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K9 Advantix Is Not Safe for Cats: Our Vet Explains Why

Written by: Dr. Karyn Kanowski BVSc MRCVS (Veterinarian)

Last Updated on April 2, 2024 by Catster Editorial Team

large kitten or cat getting tick or flea treatment

K9 Advantix Is Not Safe for Cats: Our Vet Explains Why


Dr. Karyn Kanowski Photo


Dr. Karyn Kanowski

Veterinarian, BVSc MRCVS

The information is current and up-to-date in accordance with the latest veterinarian research.

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Ticks can pose all sorts of problems for our pets, whether it just be from the skin irritation caused by the tick itself, the spreading of harmful conditions like Lyme disease, or the deadly paralysis tick. Even if your cat doesn’t venture outside, these problematic parasites can hitchhike their way indoors on our clothing or on our dogs. If you live in an area where ticks and tick-borne illness are prevalent, you will want to provide your cat with a reliable form of tick prevention, and if you have a dog, you might think that it makes sense for them to share their product with your cat. However, tick prevention products for dogs that contain permethrin, such as K9 Advantix, are extremely dangerous for cats.

Read on to learn why this is the case, what to look for if you think your cat may have been exposed to K9 Advantix, and why feline-specific tick prevention is important for our cats.

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Why Is K9 Advantix Dangerous for Cats?

K9 Advantix is an effective spot-on tick prevention for dogs that not only rapidly kills ticks and fleas but also repels them and prevents them from attaching to your dog. This is a particularly appealing feature if you live in an area with a high prevalence of tick-borne illness, as it can eliminate the risk of these diseases infecting your dog. The problem with K9 Advantix, and a similar product called Vectra 3D, is the ingredient permethrin.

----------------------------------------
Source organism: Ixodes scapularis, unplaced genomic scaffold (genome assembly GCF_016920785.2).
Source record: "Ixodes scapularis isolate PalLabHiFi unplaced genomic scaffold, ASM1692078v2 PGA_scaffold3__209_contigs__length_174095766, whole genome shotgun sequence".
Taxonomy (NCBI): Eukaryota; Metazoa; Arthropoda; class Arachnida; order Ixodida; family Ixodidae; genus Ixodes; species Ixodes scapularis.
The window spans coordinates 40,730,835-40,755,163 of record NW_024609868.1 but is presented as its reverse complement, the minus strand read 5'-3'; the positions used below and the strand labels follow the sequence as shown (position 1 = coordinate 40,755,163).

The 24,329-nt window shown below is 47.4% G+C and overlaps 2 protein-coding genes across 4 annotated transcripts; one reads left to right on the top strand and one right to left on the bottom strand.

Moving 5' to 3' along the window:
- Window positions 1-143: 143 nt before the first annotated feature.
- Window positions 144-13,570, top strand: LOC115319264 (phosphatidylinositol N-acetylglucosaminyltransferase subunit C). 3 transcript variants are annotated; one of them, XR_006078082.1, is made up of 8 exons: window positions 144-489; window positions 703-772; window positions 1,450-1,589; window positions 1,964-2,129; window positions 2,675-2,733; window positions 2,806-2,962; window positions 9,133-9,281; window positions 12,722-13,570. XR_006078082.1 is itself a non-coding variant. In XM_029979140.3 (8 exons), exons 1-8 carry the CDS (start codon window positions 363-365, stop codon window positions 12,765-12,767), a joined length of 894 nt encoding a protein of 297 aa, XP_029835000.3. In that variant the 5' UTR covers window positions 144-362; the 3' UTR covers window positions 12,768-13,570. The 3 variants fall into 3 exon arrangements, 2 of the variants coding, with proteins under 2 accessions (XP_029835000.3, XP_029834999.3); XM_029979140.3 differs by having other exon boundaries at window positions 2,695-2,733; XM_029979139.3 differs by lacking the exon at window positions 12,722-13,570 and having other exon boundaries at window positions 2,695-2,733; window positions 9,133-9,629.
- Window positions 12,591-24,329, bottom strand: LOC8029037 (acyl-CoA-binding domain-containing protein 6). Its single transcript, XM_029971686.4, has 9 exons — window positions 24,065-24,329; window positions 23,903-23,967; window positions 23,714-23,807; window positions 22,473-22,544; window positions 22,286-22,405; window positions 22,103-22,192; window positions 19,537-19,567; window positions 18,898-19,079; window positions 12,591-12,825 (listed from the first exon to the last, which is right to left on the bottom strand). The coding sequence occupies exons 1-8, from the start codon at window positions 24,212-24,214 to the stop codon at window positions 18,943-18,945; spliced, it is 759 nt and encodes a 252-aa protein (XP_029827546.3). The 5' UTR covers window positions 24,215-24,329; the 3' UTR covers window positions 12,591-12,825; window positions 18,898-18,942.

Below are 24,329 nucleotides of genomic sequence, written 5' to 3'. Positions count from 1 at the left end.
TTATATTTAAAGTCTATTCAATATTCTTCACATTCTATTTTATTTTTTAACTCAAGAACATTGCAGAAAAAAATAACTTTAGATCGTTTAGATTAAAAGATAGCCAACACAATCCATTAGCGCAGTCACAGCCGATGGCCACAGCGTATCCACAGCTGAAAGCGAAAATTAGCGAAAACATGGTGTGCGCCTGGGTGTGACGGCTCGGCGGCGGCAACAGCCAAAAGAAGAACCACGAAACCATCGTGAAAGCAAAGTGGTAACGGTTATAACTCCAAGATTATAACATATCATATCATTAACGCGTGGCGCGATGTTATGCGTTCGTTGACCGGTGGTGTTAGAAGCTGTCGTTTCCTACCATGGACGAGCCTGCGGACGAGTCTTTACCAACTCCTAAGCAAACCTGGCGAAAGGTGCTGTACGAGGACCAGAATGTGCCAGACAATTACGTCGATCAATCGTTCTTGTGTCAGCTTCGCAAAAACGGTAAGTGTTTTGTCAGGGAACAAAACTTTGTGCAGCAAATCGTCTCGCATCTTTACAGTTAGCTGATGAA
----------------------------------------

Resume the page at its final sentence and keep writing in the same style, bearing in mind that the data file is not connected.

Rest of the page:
Permethrin is a synthetic version of the naturally occurring insecticides known as pyrethrins. Pyrethrins can also produce toxic effects in cats (and dogs), but it is permethrin that is most dangerous to cats.

Permethrin works by disrupting the nervous system of fleas and ticks that ingest or come into contact with it. Although dogs can occasionally show mild signs of permethrin toxicity with a normal treatment dose, such as agitation, skin irritation, and muscle fasciculations, the signs are usually short-lived.

Cats lack a specific liver enzyme (glucuronide transferase), which means they are unable to metabolize certain chemical compounds, making drugs like acetaminophen and concentrated pyrethrins deadly.

cat scratching ear
Image Credit: fotovictoria, Shutterstock

What Are the Signs of Permethrin Toxicity in Cats?

Clinical signs of toxicity can occur even with very small doses of permethrin. Cats exposed to permethrin will experience a range of clinical signs, most with a neurological basis.

These include:
  • Tremors or shaking
  • Seizures
  • Ataxia (unsteady gait)
  • Collapse
  • Drooling
  • Hyperesthesia (increased sensitivity to touch)
  • Temporary blindness
  • Confusion
  • Vomiting
  • Diarrhea

Any exposure to substances containing permethrin, such as K9 Advantix, should be treated as an emergency. Do not wait for clinical signs to appear.

The treatment for permethrin toxicity in cats will depend on the severity of the signs but will usually involve thoroughly washing your cat to remove any traces of the product and limit its absorption. Many cats will need to be treated with drugs to stop tremors and seizures, with some requiring anesthesia to control these effects. Lipid infusion is a relatively recently developed treatment that helps absorb the toxin from the bloodstream, significantly improving the speed and success of recovery.

If left untreated, permethrin toxicity is usually fatal, and in severe cases, some cats will die despite treatment.

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How Are Cats Exposed to Permethrin?